Posts Tagged ‘dating’

Your Ideal Partner: The One Who Puts Up With You

September 17, 2016

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Your Ideal Partner: The One Who Puts Up With You

Source: evan marc katz
Your Ideal Partner: The One Who Puts Up With You

Your Ideal Partner - The One Who Puts Up With You

I’d like to call Alain de Botton the highbrow European Evan Marc Katz, but that would be too flattering to myself. He’s a Swiss-born, British based-philospher who has been publishing books since he was 23. Now, at 46, his fifteenth book is called The Course of Love.

The New York Times just excerpted a passage and I thought it was worth sharing with you for its insightfulness. It’s called Why You Will Marry the Wrong Person. Once again, the reason I give so much free advice and created Love U is to ensure that you DON’T marry the wrong person. But de Botton’s premise sure does have a basis in truth.

“The problem is that before marriage, we rarely delve into our complexities. Whenever casual relationships threaten to reveal our flaws, we blame our partners and call it a day. As for our friends, they don’t care enough to do the hard work of enlightening us. One of the privileges of being on our own is therefore the sincere impression that we are really quite easy to live with.”

de Botton points out that our partners are equally blind to how they come across, and because we have traded out convenience-based marriage (your parents are educated and think you should be together) with feeling-based marriage, some serious complications have ensued.

Whether you know it or not, your ideal partner is the one who puts up with you.

“What matters in the marriage of feeling is that two people are drawn to each other by an overwhelming instinct and know in their hearts that it is right. Indeed, the more imprudent a marriage appears (perhaps it’s been only six months since they met; one of them has no job or both are barely out of their teens), the safer it can feel. Recklessness is taken as a counterweight to all the errors of reason, that catalyst of misery, that accountant’s demand. The prestige of instinct is the traumatized reaction against too many centuries of unreasonable reason.”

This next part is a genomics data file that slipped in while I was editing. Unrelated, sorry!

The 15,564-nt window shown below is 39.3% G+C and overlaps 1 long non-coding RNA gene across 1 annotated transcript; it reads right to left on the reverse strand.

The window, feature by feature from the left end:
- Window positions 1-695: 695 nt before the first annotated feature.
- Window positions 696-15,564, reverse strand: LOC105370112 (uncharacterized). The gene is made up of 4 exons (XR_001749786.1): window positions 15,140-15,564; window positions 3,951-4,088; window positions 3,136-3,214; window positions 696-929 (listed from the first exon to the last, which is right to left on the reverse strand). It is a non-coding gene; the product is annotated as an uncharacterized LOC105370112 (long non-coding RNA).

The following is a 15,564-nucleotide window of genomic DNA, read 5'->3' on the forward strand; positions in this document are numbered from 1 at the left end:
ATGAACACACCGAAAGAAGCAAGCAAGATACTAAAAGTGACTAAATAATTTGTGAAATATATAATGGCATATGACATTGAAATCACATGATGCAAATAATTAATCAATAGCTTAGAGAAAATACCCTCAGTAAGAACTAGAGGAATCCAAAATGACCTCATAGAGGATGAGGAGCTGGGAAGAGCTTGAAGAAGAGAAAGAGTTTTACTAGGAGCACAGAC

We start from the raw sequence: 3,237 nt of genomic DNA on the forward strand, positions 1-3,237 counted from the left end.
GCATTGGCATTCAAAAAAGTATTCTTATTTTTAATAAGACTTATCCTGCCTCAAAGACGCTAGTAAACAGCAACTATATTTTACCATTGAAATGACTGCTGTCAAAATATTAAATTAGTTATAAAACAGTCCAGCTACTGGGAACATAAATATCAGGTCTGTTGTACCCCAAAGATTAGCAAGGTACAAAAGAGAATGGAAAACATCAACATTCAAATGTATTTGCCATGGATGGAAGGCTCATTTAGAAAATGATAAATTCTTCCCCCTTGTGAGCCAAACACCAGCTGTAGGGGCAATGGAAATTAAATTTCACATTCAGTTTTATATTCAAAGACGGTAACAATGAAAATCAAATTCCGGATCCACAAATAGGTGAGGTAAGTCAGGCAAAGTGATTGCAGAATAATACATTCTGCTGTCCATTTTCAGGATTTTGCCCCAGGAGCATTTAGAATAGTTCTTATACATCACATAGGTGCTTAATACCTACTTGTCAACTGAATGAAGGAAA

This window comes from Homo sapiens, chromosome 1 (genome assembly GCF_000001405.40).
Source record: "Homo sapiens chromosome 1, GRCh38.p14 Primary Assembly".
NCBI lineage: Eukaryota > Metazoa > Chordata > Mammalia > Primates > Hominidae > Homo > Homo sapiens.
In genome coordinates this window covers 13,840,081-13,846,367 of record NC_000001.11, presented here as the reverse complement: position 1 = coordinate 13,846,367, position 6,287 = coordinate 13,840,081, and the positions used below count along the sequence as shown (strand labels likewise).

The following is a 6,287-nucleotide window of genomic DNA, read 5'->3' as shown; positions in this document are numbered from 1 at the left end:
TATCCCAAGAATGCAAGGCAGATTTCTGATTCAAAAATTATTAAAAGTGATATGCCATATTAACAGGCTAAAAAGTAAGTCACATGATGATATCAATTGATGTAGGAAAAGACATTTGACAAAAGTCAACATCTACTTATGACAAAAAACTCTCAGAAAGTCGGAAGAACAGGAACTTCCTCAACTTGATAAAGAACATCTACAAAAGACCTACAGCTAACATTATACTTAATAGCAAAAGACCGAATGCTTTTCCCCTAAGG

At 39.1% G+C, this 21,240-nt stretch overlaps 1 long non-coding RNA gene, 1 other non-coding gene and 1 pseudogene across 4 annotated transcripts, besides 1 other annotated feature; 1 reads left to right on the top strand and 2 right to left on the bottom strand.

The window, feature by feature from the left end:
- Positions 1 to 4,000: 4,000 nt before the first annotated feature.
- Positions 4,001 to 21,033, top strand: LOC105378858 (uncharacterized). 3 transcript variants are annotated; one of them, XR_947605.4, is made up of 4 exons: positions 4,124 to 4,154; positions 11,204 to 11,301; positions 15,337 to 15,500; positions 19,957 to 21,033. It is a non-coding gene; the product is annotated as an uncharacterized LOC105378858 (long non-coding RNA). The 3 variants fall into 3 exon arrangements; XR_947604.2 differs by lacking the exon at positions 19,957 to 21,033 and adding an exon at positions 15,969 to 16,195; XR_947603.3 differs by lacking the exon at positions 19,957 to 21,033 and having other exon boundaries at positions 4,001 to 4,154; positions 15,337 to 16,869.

Sounds familiar, doesn’t it?

“But though we believe ourselves to be seeking happiness in marriage, it isn’t that simple. What we really seek is familiarity — which may well complicate any plans we might have had for happiness. We are looking to recreate, within our adult relationships, the feelings we knew so well in childhood. The love most of us will have tasted early on was often confused with other, more destructive dynamics: feelings of wanting to help an adult who was out of control, of being deprived of a parent’s warmth or scared of his anger, of not feeling secure enough to communicate our wishes. How logical, then, that we should as grown-ups find ourselves rejecting certain candidates for marriage not because they are wrong but because they are too right — too balanced, mature, understanding and reliable — given that in our hearts, such rightness feels foreign. We marry the wrong people because we don’t associate being loved with feeling happy.”

There you have it. A terse, logical, powerful explanation as to why men choose hot and crazy women and women choose selfish, abusive, unavailable men – as opposed to healthy partners who treat you consistently well. Concludes the author:

“The person who is best suited to us is not the person who shares our every taste (he or she doesn’t exist), but the person who can negotiate differences in taste intelligently — the person who is good at disagreement. Rather than some notional idea of perfect complementarity, it is the capacity to tolerate differences with generosity that is the true marker of the “not overly wrongâ€� person. Compatibility is an achievement of love; it must not be its precondition.”

I’d swear to God if I believed in one; THIS is the secret to a happy marriage.

Beautiful sentences; same sentiment you’ve been reading here for nearly a decade. 🙂

Whether you know it or not, your ideal partner is the one who puts up with you. After years of arrogantly looking for a woman just like me, that’s exactly what I discovered in my wife.

I’d swear to God if I believed in one; THIS is the secret to a happy marriage.

The post Your Ideal Partner: The One Who Puts Up With You appeared first on Dating Coach – Evan Marc Katz | Understand Men. Find Love..